To Law2023 — And Beyond

Three years ago, IBM demonstrated a breakthrough achievement in artificial intelligence by pitting a computer system against two human players on the quiz show Jeopardy! The computer named Watson trounced Jeopardy! superstars Ken Jennings and Brad Rutter, and it has only grown smarter and faster in the years since.

Today, IBM senior vice president and general counsel Robert Weber thinks the technology may soon have major implications for the practice of law. According to a recent article in The American Lawyer, the newest version of the computer, Watson Debater, is capable of generating informed, plain-language arguments supporting or opposing particular viewpoints. Weber said Watson’s “encyclopedic knowledge” and “inexhaustible work ethic” could one day enable the system to take over many legal tasks currently performed by senior associates.

The findings of Law2023 establish that tech-enabled automation of basic legal functions will prove to be a game changer in the legal industry, but Watson’s potential could give a hint of what lies beyond 2023. Clients are already accustomed to quickly drawing up wills, leases and LLC filings using Web-based tools. A decade from now, will they be ready to take a computer’s advice on an optimal legal strategy based on a few seconds of data processing?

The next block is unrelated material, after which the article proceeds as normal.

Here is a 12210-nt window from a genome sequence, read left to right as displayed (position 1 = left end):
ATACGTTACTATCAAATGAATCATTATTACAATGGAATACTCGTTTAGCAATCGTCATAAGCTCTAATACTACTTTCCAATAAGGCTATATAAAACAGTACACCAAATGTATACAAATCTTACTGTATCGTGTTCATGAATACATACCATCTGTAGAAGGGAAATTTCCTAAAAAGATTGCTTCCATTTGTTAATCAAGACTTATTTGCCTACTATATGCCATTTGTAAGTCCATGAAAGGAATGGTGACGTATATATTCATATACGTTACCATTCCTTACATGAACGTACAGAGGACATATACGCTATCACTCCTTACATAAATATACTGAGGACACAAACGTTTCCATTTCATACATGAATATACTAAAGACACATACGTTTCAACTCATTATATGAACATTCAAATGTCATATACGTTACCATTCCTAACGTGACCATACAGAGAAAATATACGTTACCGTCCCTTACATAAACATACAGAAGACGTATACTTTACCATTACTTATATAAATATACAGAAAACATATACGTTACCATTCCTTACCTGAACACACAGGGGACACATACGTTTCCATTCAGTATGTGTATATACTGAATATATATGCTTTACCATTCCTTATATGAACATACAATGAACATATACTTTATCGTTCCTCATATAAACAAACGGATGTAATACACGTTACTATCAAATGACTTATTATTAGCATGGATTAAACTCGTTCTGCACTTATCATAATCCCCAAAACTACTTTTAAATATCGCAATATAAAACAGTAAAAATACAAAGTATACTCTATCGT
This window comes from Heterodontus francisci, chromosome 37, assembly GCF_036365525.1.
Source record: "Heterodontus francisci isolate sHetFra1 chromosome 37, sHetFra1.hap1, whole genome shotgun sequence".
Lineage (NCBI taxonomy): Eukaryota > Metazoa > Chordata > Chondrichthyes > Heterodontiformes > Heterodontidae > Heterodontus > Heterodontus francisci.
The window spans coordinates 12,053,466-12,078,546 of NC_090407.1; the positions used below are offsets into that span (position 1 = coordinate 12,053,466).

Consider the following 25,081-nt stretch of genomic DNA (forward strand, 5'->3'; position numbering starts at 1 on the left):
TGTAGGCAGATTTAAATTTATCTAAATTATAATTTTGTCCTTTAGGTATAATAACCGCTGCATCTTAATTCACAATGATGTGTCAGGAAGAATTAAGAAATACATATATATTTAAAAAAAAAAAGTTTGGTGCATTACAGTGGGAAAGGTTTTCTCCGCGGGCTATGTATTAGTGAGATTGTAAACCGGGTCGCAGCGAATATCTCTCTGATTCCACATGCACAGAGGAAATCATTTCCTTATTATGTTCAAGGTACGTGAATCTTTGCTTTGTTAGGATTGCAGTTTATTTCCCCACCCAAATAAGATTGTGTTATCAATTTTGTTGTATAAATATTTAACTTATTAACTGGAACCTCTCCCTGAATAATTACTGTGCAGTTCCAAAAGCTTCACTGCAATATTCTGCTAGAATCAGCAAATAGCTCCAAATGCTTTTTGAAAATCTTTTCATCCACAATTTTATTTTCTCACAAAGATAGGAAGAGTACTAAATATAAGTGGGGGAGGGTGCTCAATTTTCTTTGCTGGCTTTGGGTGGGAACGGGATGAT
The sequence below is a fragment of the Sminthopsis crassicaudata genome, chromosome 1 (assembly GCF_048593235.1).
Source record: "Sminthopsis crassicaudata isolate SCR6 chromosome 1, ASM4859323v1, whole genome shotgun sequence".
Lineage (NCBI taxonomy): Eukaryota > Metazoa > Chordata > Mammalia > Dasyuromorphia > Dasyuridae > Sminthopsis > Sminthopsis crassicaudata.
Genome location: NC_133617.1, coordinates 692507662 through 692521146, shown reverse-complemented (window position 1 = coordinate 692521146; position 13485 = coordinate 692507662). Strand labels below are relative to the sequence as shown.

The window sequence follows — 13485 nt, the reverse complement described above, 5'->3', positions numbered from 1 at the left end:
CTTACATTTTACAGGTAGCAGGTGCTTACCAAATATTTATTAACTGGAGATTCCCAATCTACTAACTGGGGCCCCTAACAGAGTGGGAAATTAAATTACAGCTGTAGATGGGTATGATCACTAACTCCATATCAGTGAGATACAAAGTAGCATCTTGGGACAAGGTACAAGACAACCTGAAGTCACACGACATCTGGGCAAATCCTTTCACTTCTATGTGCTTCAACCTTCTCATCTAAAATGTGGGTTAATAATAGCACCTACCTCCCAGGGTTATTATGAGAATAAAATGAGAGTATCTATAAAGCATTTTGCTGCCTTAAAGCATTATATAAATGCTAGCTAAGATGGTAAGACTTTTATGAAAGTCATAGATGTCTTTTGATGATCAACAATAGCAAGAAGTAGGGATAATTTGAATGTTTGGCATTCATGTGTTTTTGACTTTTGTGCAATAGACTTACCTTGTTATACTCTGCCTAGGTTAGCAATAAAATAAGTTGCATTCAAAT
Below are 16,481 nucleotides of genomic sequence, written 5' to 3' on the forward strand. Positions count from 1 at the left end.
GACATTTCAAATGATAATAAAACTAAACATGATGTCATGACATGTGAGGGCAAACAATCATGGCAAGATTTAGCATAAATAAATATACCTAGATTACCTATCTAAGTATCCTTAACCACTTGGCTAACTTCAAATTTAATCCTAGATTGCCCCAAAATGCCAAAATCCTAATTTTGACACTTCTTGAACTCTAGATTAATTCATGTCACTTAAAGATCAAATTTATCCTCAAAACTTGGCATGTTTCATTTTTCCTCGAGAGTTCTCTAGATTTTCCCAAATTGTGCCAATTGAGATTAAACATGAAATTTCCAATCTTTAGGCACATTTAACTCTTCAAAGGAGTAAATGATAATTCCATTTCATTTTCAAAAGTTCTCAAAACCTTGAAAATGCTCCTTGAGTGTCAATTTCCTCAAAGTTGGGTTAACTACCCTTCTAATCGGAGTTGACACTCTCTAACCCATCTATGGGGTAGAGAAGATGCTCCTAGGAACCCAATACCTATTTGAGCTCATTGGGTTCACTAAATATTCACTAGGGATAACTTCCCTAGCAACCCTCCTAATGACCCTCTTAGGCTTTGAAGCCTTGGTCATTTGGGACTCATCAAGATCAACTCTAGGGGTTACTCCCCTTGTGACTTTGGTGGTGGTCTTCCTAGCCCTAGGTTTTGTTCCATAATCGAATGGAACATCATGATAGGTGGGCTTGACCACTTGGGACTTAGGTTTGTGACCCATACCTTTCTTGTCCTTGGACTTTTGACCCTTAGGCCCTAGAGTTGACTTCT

Stasia Kelly, U.S. co-managing partner of DLA Piper, told The American Lawyer that the success of next-generation artificial intelligence in the legal industry will hinge on the client.

“It would take a huge change in human nature,” Kelly said. “I really want to know the person giving advice. I could be old-fashioned. My kids might say this is terrific.”

No matter how many years away this kind of disruption may be, the very possibility is a major concern for law firms focused on their long-term survival. Law2023 predicts that one of the ways firms will defend against disruption will be to establish internal R&D departments and “skunk works” projects to find new pathways to practice.

It’s a strategy that has worked for IBM, where designated groups of developers are given the autonomy to experiment with technologies that don’t fit seamlessly into the company’s core offerings. It’s also driving innovation at, one of the most prominent players currently bringing disruption to law firms’ doorsteps.

“We ourselves are paranoid about being disrupted,” said CEO John Suh at a legal industry panel at Harvard University earlier this year. “We’ve set up an R&D center on Google’s campus tasked with going after customers we don’t address and new products we don’t offer.”

“We’ve brought some crazy doctoral talent in-house to see what we can do.”

It’s not likely that every law firm will need to invest in “crazy doctoral talent” now in order to survive until 2023 and beyond, but disruption is coming. Will you be prepared?